- 'Angel tax' refers to tax on initial funding start-ups get from investors
- Entrepreneurs, investors had complained about it to the government
- Notification announcing exemption expected on Monday: Sources
The government is set to announce a blanket exemption from angel tax for all start-ups that are recognized by the Department for Promotion of Industry and Internal Trade or DPIIT, the government body which addresses concerns of start-ups, sources have told NDTV. A notification to this effect could be issues as early as Monday.
The exemption will apply to all start-ups with total investment not exceeding Rs 25 crore, sources said, adding that a company will be classified as a start-up up till 10 years, instead of the earlier recognized seven.
These decisions - a long-standing demand of the start-up and angel network to the government - were taken in a meeting between the Department of Industrial Policy and Promotion (DIPP) and Central Board of Direct Taxes (CBDT).
To be exempted from angel tax, start-ups will have to submit self-certified declaration along with audited financials and Income Tax returns of the previous year, sources said.
The documents will be validated by the DIPP and then the CBDT will set up a mechanism through which such recognized start-ups do not get notices for angel tax, according to sources.
The CBDT will also likely issue directive to officers in cases to appeals to consider exemption given to start-ups, and dispose cases by a deadline.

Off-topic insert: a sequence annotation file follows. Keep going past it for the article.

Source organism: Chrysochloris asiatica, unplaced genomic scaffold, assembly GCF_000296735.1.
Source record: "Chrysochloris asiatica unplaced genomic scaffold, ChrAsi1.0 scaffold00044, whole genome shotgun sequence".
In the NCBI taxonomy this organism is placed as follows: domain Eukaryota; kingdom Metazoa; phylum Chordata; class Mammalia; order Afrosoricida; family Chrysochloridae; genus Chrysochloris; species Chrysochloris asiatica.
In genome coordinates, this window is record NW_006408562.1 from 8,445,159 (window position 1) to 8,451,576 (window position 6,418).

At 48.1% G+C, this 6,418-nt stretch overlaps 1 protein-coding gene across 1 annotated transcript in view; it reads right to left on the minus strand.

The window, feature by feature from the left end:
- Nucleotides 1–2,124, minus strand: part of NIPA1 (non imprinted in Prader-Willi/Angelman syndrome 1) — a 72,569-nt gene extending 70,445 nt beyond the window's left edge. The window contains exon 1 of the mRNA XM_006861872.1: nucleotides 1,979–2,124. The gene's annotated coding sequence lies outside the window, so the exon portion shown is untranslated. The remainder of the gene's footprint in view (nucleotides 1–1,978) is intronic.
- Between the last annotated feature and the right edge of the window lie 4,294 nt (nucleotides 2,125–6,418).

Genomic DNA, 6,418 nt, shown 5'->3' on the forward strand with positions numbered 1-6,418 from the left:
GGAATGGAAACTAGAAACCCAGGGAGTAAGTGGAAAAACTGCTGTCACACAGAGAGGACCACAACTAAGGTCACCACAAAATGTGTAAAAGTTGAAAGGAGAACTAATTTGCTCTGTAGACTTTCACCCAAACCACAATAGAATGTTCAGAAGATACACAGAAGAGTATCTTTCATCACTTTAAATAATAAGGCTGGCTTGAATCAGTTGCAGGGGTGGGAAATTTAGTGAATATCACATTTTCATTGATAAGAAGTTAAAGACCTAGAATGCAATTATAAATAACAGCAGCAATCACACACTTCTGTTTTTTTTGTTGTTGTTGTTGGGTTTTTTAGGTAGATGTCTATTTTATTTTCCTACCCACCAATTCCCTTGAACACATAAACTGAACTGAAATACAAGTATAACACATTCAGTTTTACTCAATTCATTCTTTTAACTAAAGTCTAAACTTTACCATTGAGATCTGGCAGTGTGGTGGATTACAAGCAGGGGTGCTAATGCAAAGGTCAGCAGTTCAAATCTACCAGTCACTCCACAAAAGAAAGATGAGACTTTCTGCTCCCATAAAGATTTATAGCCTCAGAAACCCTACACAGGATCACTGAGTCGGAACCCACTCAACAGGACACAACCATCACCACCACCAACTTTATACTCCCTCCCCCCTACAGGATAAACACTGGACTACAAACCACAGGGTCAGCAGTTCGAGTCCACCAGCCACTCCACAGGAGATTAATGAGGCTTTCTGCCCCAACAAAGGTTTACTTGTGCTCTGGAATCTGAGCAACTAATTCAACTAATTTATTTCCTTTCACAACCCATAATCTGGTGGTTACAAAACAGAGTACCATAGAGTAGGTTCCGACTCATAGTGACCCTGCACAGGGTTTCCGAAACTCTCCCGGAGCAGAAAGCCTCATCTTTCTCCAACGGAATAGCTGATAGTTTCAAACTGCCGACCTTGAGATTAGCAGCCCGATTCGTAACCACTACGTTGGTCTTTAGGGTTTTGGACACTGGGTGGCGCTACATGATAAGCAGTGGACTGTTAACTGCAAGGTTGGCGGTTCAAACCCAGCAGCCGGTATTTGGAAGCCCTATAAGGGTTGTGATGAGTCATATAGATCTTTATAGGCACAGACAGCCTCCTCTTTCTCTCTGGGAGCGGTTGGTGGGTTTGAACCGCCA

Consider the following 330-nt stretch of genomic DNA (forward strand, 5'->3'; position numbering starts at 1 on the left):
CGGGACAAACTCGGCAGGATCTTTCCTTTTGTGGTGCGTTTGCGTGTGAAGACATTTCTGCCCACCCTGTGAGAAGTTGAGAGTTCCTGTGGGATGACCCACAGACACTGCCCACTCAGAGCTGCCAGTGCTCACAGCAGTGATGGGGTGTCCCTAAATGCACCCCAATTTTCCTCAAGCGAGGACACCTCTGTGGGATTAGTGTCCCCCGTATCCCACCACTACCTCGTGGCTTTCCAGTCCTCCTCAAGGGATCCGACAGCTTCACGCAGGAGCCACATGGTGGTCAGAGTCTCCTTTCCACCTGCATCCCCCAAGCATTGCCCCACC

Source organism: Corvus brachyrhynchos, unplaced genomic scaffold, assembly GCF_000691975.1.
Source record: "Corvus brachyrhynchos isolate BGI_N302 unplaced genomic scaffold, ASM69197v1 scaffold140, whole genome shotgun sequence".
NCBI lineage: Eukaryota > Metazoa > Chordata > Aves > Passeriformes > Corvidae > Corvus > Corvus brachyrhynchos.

LocalCircles, an online community of start-ups, had made a submission to DIIPT and CBDT asking for full exemption from angel tax. "LocalCircles along with ispirt has made a submission on behalf of the startups on our platform that full exemption must be given from section 56(2)viib up to a certain amount of share premium on the basis of submission of ITR, audited financials and an investment declaration form", said LocalCircles Founder Sachin Taparia, who is part of the select working committee working with the CBDT and the DIPP on the angel tax matter.
Angel tax was introduced in 2012 and is levied on the difference between the amount received by a closely held company in lieu of its shares and the fair market value of the shares. The excess amount is taxed as income from other sources.
Under the angel tax law, the Income Tax Department has sent several notices and orders to founders, demanding a 30.1 per cent tax on investments they raised in the previous years.
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